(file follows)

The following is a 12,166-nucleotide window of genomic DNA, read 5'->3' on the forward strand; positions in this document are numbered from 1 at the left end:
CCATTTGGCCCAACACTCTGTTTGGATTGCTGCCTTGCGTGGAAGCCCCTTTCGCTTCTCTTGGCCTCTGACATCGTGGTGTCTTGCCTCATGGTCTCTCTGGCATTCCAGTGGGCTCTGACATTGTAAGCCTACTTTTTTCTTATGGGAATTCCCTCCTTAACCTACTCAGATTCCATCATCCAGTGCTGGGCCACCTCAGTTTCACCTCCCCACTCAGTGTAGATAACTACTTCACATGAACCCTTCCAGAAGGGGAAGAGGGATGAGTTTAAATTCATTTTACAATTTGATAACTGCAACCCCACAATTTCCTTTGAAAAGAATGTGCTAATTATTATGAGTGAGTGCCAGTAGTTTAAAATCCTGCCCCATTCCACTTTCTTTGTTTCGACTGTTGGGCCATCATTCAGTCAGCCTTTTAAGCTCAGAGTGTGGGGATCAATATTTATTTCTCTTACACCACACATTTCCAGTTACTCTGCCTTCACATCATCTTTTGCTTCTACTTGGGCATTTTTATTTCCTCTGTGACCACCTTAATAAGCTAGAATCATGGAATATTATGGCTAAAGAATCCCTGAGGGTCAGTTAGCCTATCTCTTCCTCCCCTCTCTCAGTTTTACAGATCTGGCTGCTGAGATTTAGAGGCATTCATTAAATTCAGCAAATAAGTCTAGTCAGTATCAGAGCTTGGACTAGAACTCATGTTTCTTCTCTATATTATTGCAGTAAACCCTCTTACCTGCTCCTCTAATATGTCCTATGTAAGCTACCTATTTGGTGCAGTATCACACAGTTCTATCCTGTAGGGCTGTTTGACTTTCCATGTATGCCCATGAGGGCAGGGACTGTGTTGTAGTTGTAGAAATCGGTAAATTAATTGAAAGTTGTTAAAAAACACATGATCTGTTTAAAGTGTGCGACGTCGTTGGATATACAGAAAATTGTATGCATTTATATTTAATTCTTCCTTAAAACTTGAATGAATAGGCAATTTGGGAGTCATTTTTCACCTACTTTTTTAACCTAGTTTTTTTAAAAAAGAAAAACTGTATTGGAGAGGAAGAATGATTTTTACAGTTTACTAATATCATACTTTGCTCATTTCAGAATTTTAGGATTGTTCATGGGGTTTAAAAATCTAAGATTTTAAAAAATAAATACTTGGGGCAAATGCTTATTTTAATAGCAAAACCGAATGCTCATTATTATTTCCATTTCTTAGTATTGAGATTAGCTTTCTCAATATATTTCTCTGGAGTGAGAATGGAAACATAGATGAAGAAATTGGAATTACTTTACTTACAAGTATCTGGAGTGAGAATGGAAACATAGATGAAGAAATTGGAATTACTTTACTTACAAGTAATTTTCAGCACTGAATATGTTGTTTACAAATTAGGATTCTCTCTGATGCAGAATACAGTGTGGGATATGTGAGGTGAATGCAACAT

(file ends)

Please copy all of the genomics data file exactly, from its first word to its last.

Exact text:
The following is a 12,166-nucleotide window of genomic DNA, read 5'->3' on the forward strand; positions in this document are numbered from 1 at the left end:
CCATTTGGCCCAACACTCTGTTTGGATTGCTGCCTTGCGTGGAAGCCCCTTTCGCTTCTCTTGGCCTCTGACATCGTGGTGTCTTGCCTCATGGTCTCTCTGGCATTCCAGTGGGCTCTGACATTGTAAGCCTACTTTTTTCTTATGGGAATTCCCTCCTTAACCTACTCAGATTCCATCATCCAGTGCTGGGCCACCTCAGTTTCACCTCCCCACTCAGTGTAGATAACTACTTCACATGAACCCTTCCAGAAGGGGAAGAGGGATGAGTTTAAATTCATTTTACAATTTGATAACTGCAACCCCACAATTTCCTTTGAAAAGAATGTGCTAATTATTATGAGTGAGTGCCAGTAGTTTAAAATCCTGCCCCATTCCACTTTCTTTGTTTCGACTGTTGGGCCATCATTCAGTCAGCCTTTTAAGCTCAGAGTGTGGGGATCAATATTTATTTCTCTTACACCACACATTTCCAGTTACTCTGCCTTCACATCATCTTTTGCTTCTACTTGGGCATTTTTATTTCCTCTGTGACCACCTTAATAAGCTAGAATCATGGAATATTATGGCTAAAGAATCCCTGAGGGTCAGTTAGCCTATCTCTTCCTCCCCTCTCTCAGTTTTACAGATCTGGCTGCTGAGATTTAGAGGCATTCATTAAATTCAGCAAATAAGTCTAGTCAGTATCAGAGCTTGGACTAGAACTCATGTTTCTTCTCTATATTATTGCAGTAAACCCTCTTACCTGCTCCTCTAATATGTCCTATGTAAGCTACCTATTTGGTGCAGTATCACACAGTTCTATCCTGTAGGGCTGTTTGACTTTCCATGTATGCCCATGAGGGCAGGGACTGTGTTGTAGTTGTAGAAATCGGTAAATTAATTGAAAGTTGTTAAAAAACACATGATCTGTTTAAAGTGTGCGACGTCGTTGGATATACAGAAAATTGTATGCATTTATATTTAATTCTTCCTTAAAACTTGAATGAATAGGCAATTTGGGAGTCATTTTTCACCTACTTTTTTAACCTAGTTTTTTTAAAAAAGAAAAACTGTATTGGAGAGGAAGAATGATTTTTACAGTTTACTAATATCATACTTTGCTCATTTCAGAATTTTAGGATTGTTCATGGGGTTTAAAAATCTAAGATTTTAAAAAATAAATACTTGGGGCAAATGCTTATTTTAATAGCAAAACCGAATGCTCATTATTATTTCCATTTCTTAGTATTGAGATTAGCTTTCTCAATATATTTCTCTGGAGTGAGAATGGAAACATAGATGAAGAAATTGGAATTACTTTACTTACAAGTATCTGGAGTGAGAATGGAAACATAGATGAAGAAATTGGAATTACTTTACTTACAAGTAATTTTCAGCACTGAATATGTTGTTTACAAATTAGGATTCTCTCTGATGCAGAATACAGTGTGGGATATGTGAGGTGAATGCAACAT